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Social Media Project

INTRODUCTION

The use of internet has become increasingly important in daily lives to stay connected with the world. Social media has emerged as a popular platform for self expression, promotion and communication. In the initial days, these sites acted as a facilitator for use of information. But in recent years, many cases have emerged that signifies the need to control online identity leak. The following report is carried with the purpose of gaining understanding on the purpose and goals of social media presence and usage by different identities. An attempt is also made to analyze the challenges and issues associated with the online engagement. Additionally, strategies and opportunities are also discussed for overcoming the risk. Furthermore, strategic means of online sites and tools will be analyzed to help users with safe and control usage.

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PURPOSE AND GOALS FOR SOCIAL MEDIA PRESENCE

The purpose and goals of social media presence and usage that applies to a Finance professional employed in the Her Majesty's Revenue and Customs (HMRC) department in UK must be appropriate and involve differentiation based on the usage. Further, the usage of social media sites like Facebook, Twitter and Linked In is categorized into three types - personal, official and professional (Mathur, 2012). The personal usage simply refers to activities and comments that does not relates with the professional and official means. The difference between professional and official usage is that professional is related with the expression of feelings in personal capacity. While, official is related with the engagement and activities as finance official of the department (Scott, Peter and Jacka, 2011).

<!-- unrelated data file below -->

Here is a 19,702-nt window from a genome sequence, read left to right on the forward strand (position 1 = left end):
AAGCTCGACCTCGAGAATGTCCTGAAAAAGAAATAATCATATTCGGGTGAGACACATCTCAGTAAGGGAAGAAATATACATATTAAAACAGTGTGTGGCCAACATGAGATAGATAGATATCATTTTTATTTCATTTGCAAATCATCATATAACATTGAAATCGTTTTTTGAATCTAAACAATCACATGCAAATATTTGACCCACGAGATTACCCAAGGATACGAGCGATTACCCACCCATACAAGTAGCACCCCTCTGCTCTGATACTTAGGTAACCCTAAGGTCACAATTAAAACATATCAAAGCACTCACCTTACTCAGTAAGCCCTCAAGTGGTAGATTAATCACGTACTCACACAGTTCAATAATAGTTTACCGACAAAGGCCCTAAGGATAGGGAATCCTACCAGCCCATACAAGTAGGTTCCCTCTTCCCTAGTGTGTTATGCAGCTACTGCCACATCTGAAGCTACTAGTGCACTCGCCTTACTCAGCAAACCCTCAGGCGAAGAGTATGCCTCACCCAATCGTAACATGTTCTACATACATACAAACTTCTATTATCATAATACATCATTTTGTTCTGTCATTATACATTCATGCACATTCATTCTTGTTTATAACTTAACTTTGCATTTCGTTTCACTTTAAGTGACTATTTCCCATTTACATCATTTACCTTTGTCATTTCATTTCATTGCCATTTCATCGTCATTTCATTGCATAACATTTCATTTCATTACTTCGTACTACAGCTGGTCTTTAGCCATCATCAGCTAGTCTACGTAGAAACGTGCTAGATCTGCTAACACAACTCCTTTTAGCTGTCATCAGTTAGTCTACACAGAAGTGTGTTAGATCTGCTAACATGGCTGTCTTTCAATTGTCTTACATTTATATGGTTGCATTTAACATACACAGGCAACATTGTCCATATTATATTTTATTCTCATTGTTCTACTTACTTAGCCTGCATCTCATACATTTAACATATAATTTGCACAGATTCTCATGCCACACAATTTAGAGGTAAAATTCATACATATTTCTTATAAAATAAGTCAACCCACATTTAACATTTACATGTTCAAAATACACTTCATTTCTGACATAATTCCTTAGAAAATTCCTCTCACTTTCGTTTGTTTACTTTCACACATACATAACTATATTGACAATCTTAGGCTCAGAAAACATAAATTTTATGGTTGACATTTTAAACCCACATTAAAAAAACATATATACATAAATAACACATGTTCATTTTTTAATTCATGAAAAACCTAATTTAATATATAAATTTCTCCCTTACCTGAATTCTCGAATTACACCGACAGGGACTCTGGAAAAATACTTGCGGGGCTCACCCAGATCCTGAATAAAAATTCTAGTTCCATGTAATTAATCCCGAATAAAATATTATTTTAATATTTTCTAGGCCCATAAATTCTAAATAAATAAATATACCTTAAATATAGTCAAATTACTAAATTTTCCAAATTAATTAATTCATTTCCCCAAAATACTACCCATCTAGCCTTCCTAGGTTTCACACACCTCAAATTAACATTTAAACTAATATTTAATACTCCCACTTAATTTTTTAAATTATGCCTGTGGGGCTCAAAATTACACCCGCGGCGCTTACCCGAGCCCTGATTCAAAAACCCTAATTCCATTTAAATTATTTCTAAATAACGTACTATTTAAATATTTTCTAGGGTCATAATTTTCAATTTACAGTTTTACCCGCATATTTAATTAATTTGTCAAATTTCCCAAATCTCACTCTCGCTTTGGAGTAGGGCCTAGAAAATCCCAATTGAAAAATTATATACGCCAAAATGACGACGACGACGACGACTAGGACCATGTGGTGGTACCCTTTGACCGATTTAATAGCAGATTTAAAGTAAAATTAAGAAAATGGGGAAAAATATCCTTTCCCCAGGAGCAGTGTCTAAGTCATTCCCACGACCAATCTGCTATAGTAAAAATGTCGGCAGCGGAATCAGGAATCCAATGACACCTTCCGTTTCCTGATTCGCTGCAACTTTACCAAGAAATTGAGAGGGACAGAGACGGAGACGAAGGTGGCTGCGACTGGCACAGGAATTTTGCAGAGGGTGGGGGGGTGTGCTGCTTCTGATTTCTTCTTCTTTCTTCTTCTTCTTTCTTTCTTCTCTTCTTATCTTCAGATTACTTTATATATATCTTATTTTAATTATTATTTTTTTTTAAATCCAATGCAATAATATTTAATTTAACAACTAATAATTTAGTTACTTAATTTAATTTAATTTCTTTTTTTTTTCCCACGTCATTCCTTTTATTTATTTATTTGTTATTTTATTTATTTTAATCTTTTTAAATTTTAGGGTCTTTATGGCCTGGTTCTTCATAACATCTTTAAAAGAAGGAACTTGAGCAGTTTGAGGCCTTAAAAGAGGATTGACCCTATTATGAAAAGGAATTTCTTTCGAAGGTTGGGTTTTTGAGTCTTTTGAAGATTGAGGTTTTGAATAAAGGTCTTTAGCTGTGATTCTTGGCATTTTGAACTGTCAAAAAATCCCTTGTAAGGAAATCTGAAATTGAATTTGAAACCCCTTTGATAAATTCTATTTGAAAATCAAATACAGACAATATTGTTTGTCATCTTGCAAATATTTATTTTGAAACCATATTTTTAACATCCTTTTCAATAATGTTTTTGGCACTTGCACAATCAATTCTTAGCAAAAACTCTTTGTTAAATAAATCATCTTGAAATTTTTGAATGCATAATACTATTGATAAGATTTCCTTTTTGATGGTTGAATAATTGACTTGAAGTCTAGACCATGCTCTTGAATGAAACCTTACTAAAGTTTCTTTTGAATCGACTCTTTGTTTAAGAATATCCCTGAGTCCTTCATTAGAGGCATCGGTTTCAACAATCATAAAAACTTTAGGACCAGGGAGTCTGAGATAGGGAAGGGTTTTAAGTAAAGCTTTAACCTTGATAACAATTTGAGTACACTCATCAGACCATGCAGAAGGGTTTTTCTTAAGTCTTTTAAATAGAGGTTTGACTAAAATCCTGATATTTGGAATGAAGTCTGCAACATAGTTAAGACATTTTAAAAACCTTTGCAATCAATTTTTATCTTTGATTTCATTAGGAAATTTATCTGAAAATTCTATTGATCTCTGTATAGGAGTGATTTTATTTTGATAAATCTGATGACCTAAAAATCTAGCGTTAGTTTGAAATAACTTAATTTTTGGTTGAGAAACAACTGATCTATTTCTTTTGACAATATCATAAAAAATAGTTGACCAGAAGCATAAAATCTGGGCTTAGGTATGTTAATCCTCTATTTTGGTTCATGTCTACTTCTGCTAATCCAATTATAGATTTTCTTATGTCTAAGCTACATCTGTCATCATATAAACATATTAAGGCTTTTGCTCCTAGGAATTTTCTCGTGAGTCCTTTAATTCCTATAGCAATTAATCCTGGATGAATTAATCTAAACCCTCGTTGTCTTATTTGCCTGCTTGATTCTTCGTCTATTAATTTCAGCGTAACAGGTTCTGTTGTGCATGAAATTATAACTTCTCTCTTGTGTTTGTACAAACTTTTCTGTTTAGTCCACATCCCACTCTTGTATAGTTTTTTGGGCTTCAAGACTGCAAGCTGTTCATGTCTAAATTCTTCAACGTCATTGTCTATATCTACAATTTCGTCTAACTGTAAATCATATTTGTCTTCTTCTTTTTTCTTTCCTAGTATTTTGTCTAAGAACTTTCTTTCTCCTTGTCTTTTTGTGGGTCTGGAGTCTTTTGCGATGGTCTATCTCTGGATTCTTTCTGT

CHALLENGES/ISSUES WITH ONLINE PARTICIPATION

Social media presents the unique characteristic of media in comparison with traditional means. The speed and scope defines that once the content is posted, it is available instantly to mass audience and will remain forever. Also, it can be noted that usage of social media has evolved and increased because of the multiple tools that are free of charge or available at a very low cost. The relatively easy usage of tools and its high interaction with the public makes it difficult to control the content (Wankel, 2010). Further, the usage of social media as a Finance Consultant requires a discrete line of difference for personal, professional and official purpose. It is because the unique features of social media mentioned above are vulnerable to pose issues and challenges in online participation.

There could be ethical challenges as risk of maintaining integrity of HMRC. It refers the situation when finance consultant behaves in an irresponsible way on social media account of the department (Kaplan and Haenlein, 2010). It can be understood as when any user posted negative remarks on the fan page of the department and in response to it, the consultant uses offensive language. This undermines the commitment and integrity of the organisation to maintain ethical practice and violates the department's principles of behaviour.

  • The finance consultant can also post negative comments about the HMRC on its personal social media profile (Kietzmann and et. al., 2011).
  • The consultant can also reveal confidential information about the department or new regulations.
  • Social media tools are also used for promotion purposes whether for self or others. The finance consultant can use the official site for self promotion or others.
  • The consultant may find it difficult to balance between official and professional expression on social media sites (Duhe and Sandra, 2007).
  • The HMRC is linked with several other government departments through social media for the purpose of its responsibilities and duties. It may happen that while representing the department, the consultant may take crucial matters in his own hands and used social media to defame the reputation of other departments.
  • The consultant may act as whistle blower and social media to uncover the unethical matters related with the department (Asur and Huberman, 2010).

Identify strategies and opportunities to overcome these challenges and risks